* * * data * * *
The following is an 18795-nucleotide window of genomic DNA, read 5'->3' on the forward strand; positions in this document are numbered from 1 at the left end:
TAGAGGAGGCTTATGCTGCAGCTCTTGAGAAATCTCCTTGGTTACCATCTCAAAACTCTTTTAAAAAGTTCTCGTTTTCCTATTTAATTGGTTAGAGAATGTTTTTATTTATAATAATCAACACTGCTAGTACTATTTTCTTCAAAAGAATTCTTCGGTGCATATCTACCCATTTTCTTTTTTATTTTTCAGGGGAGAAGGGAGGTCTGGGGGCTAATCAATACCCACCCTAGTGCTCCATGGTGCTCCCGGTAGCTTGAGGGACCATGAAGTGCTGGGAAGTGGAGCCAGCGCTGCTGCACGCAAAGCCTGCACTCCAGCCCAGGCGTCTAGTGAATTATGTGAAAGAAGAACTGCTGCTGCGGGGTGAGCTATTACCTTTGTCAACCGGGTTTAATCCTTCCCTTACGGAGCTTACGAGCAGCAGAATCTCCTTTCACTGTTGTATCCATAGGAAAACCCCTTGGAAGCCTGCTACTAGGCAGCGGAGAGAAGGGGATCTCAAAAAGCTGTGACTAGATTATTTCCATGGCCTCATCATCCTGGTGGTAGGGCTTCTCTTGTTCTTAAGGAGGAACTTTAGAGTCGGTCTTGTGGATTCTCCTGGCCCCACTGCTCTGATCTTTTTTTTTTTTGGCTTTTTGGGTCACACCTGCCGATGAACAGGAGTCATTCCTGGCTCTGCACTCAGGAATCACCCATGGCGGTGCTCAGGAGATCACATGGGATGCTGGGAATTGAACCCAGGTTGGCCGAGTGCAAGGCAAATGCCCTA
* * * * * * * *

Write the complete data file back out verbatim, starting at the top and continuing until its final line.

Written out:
The following is an 18795-nucleotide window of genomic DNA, read 5'->3' on the forward strand; positions in this document are numbered from 1 at the left end:
TAGAGGAGGCTTATGCTGCAGCTCTTGAGAAATCTCCTTGGTTACCATCTCAAAACTCTTTTAAAAAGTTCTCGTTTTCCTATTTAATTGGTTAGAGAATGTTTTTATTTATAATAATCAACACTGCTAGTACTATTTTCTTCAAAAGAATTCTTCGGTGCATATCTACCCATTTTCTTTTTTATTTTTCAGGGGAGAAGGGAGGTCTGGGGGCTAATCAATACCCACCCTAGTGCTCCATGGTGCTCCCGGTAGCTTGAGGGACCATGAAGTGCTGGGAAGTGGAGCCAGCGCTGCTGCACGCAAAGCCTGCACTCCAGCCCAGGCGTCTAGTGAATTATGTGAAAGAAGAACTGCTGCTGCGGGGTGAGCTATTACCTTTGTCAACCGGGTTTAATCCTTCCCTTACGGAGCTTACGAGCAGCAGAATCTCCTTTCACTGTTGTATCCATAGGAAAACCCCTTGGAAGCCTGCTACTAGGCAGCGGAGAGAAGGGGATCTCAAAAAGCTGTGACTAGATTATTTCCATGGCCTCATCATCCTGGTGGTAGGGCTTCTCTTGTTCTTAAGGAGGAACTTTAGAGTCGGTCTTGTGGATTCTCCTGGCCCCACTGCTCTGATCTTTTTTTTTTTTGGCTTTTTGGGTCACACCTGCCGATGAACAGGAGTCATTCCTGGCTCTGCACTCAGGAATCACCCATGGCGGTGCTCAGGAGATCACATGGGATGCTGGGAATTGAACCCAGGTTGGCCGAGTGCAAGGCAAATGCCCTA